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Visiting Tokyo and Kyoto – Darren’s Recommendations


November 17, 2012 by IPAlchemist

Dr Jess, known on Twitter as @JessTheChemist, is off to Japan to go to a conference in Kyoto, and has asked for recommendations while there.  It is not the first time that I have been asked for such suggestions, as I lived in Tokyo for two years 1996-1998, and have been back most years since 2001, so it seemed worth putting my thoughts on a blog post so that they are there for anyone else too.  So here goes.


There is too much to see in Kyoto. I have only seen a tiny fraction – for example, I have never visited the old Imperial Palace.

Things I have seen and would recommend (which I remember as “the one with…”) are as follows:


This is one of the most famous temples and is considered a “must see”. Avoid the young people offering to guide you around in return for practising their English – they are annoying and know nothing about the place.

Kinkaku-ji (The Golden Temple)

The one with the gold-covered temple pavilion, and is also generally considered a “must see”.

Ginkaku-ji (The Silver Temple)

The one with the frustoconical pile of sand. (Confusingly, there is no silver temple pavilion in it).  Also features high on the tourist agenda.


The one with 1001 buddha statues which was one of my favourite Kyoto sights.


Called a castle, but actually it was a palace for the Shogun. Civil architecture a welcome relief from all the temples.


The one with the garden with 15 stones and a wall with a funny stain. (If you don’t go here, try to go to another Zen stone garden – you should probably try to take in one).

Nishi Hongan-ji

Worth visiting if you are in the area (which is likely since it is close to Kyoto station). It has a huge impressive main hall.


The one with the dragon on the roof and the mediaeval sauna.  This is a great place – a temple in a huge temple complex.  I think it is not on the general tourist circuit, and, at least when I went, was very much less busy than anywhere else I ever went to.  Description here.

I wouldn’t bother with the Heian Shrine, which is modern and dull. This is my only anti-recommendation.

I treasure two shopping experiences as well.

Jusanya, which sells boxwood combs and is situated in a lovely market (location described here.)

Aritsugu, which sells Japanese kitchen knives, a work of art in themselves.  Also in a nice market (location described here.)


If you never saw anything at all in Kyoto, but instead got on the train and spent the whole time in Nara, I don’t think you would have made a bad decision.

The usual tour includes Nara park (with the deer, to which you can feed rice crackers that they sell there) and Todai-ji – the one with the giant Buddha statue.  Both of which are lovely.

For me, the real treasure is Horyu-ji, which is my favourite temple in Japan.  It claims to be the oldest wooden structure in the world.  The atmosphere there is quite magical.  If I could see only one thing in Japan again, this would be it.

But also very highly recommended is the Toshodai-ji, in a different part of Nara, and also quite lovely.  It recently emerged from a long period of refurbishment, I am told.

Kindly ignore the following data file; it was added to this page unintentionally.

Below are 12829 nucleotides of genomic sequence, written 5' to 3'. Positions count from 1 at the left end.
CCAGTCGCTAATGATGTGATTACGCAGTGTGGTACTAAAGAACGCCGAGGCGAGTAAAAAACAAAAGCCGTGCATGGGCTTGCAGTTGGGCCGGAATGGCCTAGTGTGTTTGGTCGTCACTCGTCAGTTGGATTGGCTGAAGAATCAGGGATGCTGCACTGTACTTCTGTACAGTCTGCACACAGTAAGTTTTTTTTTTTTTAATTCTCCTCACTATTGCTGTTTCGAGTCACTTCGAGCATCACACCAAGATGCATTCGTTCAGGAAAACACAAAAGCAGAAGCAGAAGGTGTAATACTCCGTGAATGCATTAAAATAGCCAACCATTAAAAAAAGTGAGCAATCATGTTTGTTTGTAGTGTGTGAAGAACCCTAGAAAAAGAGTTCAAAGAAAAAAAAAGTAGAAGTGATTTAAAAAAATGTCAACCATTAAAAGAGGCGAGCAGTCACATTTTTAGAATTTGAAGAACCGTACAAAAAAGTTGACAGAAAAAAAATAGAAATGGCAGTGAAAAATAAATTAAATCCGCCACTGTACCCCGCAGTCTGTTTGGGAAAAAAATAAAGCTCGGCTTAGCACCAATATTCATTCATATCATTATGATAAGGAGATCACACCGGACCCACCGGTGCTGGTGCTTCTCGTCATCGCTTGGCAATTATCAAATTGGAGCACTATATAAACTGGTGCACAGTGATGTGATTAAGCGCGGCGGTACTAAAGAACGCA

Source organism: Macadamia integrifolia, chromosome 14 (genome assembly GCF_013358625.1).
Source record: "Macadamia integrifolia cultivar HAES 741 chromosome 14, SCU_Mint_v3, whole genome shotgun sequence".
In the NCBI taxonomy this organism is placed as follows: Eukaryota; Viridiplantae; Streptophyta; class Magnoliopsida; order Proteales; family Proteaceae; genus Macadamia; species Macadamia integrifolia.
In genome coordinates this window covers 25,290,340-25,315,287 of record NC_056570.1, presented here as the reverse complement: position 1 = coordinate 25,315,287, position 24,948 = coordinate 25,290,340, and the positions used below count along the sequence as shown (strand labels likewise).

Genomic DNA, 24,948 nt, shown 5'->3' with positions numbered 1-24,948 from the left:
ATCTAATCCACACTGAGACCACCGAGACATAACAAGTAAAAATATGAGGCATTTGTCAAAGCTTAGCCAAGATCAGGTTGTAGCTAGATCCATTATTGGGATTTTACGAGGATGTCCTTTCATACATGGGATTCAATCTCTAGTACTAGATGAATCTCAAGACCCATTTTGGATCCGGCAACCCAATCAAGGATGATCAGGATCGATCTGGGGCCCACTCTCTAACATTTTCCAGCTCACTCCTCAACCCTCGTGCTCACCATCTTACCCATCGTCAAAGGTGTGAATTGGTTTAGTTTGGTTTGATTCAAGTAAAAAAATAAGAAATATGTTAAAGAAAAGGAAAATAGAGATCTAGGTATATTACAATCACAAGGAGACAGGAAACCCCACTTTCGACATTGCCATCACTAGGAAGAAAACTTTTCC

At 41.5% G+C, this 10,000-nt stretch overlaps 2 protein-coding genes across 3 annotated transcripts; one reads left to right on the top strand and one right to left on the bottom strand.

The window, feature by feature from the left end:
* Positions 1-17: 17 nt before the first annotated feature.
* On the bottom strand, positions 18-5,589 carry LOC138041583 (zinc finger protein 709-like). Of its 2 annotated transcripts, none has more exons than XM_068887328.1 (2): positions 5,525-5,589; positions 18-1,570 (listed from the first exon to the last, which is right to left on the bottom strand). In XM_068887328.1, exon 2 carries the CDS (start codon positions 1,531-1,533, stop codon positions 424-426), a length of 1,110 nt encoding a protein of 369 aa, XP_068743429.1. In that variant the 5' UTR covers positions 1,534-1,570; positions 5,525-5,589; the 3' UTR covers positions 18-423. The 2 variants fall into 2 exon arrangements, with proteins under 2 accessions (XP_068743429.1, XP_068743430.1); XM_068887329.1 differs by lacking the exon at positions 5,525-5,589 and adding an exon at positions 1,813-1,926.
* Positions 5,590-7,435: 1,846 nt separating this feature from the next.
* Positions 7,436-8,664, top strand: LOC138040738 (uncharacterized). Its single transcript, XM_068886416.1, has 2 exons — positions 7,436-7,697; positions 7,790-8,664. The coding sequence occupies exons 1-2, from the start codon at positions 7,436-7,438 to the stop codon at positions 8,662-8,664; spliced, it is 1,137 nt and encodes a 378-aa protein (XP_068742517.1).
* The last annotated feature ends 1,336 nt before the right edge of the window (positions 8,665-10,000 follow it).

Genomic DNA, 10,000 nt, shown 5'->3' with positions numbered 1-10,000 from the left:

There is nothing old in Tokyo, basically, so if you want to see traditional Japanese stuff, then you probably need to do a day trip.  My recommendation would be Nikko, but Kamakura is also popular.  If you stay within Tokyo itself, then Asakusa has a temple which compares reasonably favourably with those in other parts of Japan.  (Any Tokyo apologists reading this – sorry, but you know it’s true!)

If I could do only one thing in Tokyo, it would be to have lunch or dinner in the restaurant Ukai Toriyama (website here.)  It is a way out of central Tokyo, and you have to take the Chuo line out to Takao-san, and then a minibus supplied by the restaurant, but it is doable if you seek guidance, for example from your hotel (or just the restaurant website).  The journey take about an hour.

I will now get down to serious heresy.  People talk about the different parts of Tokyo having different characters, but I find that many of the main department stores, for example, repeat all over central Tokyo, and so rather than fight your way to Ginza or Nihonbashi, you might as well look out the Mitsukoshi or Takashimaya that is closest.

On the subject of department stores, most have restaurant floors, usually near the top, and these are rarely a bad place to look out to eat.  You get a very large selection of eating possibilities in a small space, and usually with pictures or models that will give a good idea of what the food is likely to be.

If you get a clear day, find a tall building with public access and admire the view.  These used to be in short supply (and I used to recommend tea or cocktails in the lobby bar at the Park Hyatt in Shinjuku – I swear I did this before it appeared in Lost in Translation) but so many tall buildings have sprung up since my time that it is hard to avoid finding one.  So there seems very little point in going to Tokyo Tower any more.

If you fancy seeing Mount Fuji from Tokyo, which can be done especially in winter, the best time is first thing in the morning.  Daytime or evening it usually gets hazy.  You don’t need a particularly tall building (I used to see it from 5th floor at Tokyo Institute of Technology), but you do need uninterrupted view in the right direction, and this can now be hard to find.

I expect more thoughts will come to me over time, in which case I will add them.



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